Recently I have been struck by three lines in the Caleb prayer for Wales. They go like this: ‘Oh High King of Heaven, have mercy on our land. Revive your church.’ Every time I pray those words, something rises in my heart and I picture God’s people pouring out his mercy and grace in every situation they find themselves in.
I don’t know why but for years I realise I have thought of God having mercy on our land as some ethereal, theological concept; a transaction that takes place ‘in heaven’ (wherever that is!), resulting in some cosmic sort of absence of God’s wrath. And look, I am guessing there are elements of truth in that, but the more time I spend with him, the more I realise there is Oh, so much more to it than that!
I looked at the beatitudes again the other day, so often I have read them as comforting words of reassurance of my own place in God’s love. But then it occurred to me that this was Jesus’ description of the things that matter to God, he was saying God notices this stuff and he cares and responds in this way. And then the question came strong and soft; if those who mourn are comforted and therefore called blessed, how will they be comforted? It wasn’t a big jump from there to James saying its not OK to say to your hungry, naked brother, be clothed, be filled…..you have to do something. It seems we have a role to play in God’s answer to our prayer for his mercy.
God has done everything necessary for mercy to triumph over judgment, but he didn’t leave it at that, as some self-satisfied complacent person like me would. He remains present with his created world, demonstrating and reminding us in infinite ways of his mercy and unfailing love. And when his church is revived we will join with him in this plan; our nation will be blessed not so much by the razzmatazz of supernatural intervention we love so dearly and therefore usually completely miss the point of… but by the tangible reality of Emmanuel, God with us expressing his unfailing love and mercy. As the church wakes up we will begin to demonstrate like we haven’t done for a while, the presence of God, his unfailing love, his steadfastness and long suffering. We will be as ready to bring the healing that comes quickly, as the healing that comes with long years, because both are expressions of the miracle of God present with us in his mercy.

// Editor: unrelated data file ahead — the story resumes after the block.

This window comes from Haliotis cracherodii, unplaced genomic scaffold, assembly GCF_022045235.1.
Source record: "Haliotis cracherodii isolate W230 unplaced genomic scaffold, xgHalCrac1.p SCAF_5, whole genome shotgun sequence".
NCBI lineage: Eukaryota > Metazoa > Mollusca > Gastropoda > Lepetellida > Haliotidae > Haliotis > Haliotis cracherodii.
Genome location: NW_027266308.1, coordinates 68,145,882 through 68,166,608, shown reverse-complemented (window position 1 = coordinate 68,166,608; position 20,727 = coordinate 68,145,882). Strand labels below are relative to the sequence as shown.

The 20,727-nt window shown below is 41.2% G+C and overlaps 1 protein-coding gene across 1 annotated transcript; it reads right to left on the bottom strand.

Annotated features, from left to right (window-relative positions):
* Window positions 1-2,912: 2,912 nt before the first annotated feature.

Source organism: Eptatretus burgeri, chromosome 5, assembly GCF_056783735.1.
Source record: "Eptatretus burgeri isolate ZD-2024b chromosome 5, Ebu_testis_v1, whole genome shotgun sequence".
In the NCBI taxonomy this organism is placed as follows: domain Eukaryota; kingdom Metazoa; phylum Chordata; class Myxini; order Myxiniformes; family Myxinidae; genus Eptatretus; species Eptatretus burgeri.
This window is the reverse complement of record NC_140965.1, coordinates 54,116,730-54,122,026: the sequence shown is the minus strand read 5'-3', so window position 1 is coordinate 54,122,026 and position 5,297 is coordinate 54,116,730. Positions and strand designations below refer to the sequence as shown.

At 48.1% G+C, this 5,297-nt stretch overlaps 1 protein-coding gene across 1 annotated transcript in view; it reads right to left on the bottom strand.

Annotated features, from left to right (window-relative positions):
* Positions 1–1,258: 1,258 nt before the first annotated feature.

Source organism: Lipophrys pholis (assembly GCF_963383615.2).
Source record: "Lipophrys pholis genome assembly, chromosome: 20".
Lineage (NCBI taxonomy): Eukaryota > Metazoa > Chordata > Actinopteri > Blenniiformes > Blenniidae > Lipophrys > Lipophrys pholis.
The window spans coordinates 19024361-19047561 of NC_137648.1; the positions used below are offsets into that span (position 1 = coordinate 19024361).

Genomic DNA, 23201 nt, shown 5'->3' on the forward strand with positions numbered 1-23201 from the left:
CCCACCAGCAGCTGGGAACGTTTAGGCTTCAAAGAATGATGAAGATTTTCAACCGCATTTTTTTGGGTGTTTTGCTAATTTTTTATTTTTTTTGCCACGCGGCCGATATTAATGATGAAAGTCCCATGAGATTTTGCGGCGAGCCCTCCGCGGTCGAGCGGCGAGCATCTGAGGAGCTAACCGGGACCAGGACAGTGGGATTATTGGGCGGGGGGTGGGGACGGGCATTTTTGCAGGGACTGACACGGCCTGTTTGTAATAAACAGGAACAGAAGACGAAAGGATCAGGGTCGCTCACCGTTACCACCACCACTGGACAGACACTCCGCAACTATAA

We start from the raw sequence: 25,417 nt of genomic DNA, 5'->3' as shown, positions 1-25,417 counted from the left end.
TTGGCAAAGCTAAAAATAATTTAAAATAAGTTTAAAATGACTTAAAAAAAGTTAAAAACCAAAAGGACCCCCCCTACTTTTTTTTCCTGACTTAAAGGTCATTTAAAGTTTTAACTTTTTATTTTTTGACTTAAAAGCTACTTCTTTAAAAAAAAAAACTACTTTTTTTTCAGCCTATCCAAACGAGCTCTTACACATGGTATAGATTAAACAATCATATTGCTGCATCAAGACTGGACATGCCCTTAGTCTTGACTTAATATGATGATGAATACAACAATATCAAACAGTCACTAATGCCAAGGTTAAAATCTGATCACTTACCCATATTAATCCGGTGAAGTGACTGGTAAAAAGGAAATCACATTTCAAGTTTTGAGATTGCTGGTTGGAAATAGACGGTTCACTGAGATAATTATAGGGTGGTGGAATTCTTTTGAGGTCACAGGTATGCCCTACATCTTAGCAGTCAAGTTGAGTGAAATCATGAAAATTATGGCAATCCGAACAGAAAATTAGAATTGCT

Perhaps it is in fact in the long and painful journey of bereavement or depression, terminal and degenerative illness or a daughter with autism, that God’s unfailing steadfast love, his unfathomable understanding, his unending faithfulness are most needed and most clearly felt. Perhaps it is the church’s vocation to be the mercy of God, walking with the people through the valley of shadows as much as the mountain peaks…for as long as it takes.
In a discussion recently someone pointed out that altruism is not a distinctive of Christianity or the church, it is found in many cultures and religions. Sometimes we have used this argument as a reason for not getting our hands dirty and letting our hearts be touched; its been an excuse for us to focus on more ‘spiritual’ or ‘religious’ preoccupations. But could it be the season that altruism is not a distinctive of the Christian church is that God is so committed to demonstrating his mercy and grace that he will do it through anyone who’s awake enough to respond?
So, I guess I am left with the question for myself, how willing am I to be God’s mercy to those around me? Am I willing to walk the hard yards, patiently with God as he makes all things new, as we wait for the fullness of his Kingdom to come, when everything will at last be set to rights? When there’ll be no more tears or pain or death? Until that day, am I willing to be his hands and feet expressing his steadfast love, his great faithfulness and his unending mercy? And, will you join me?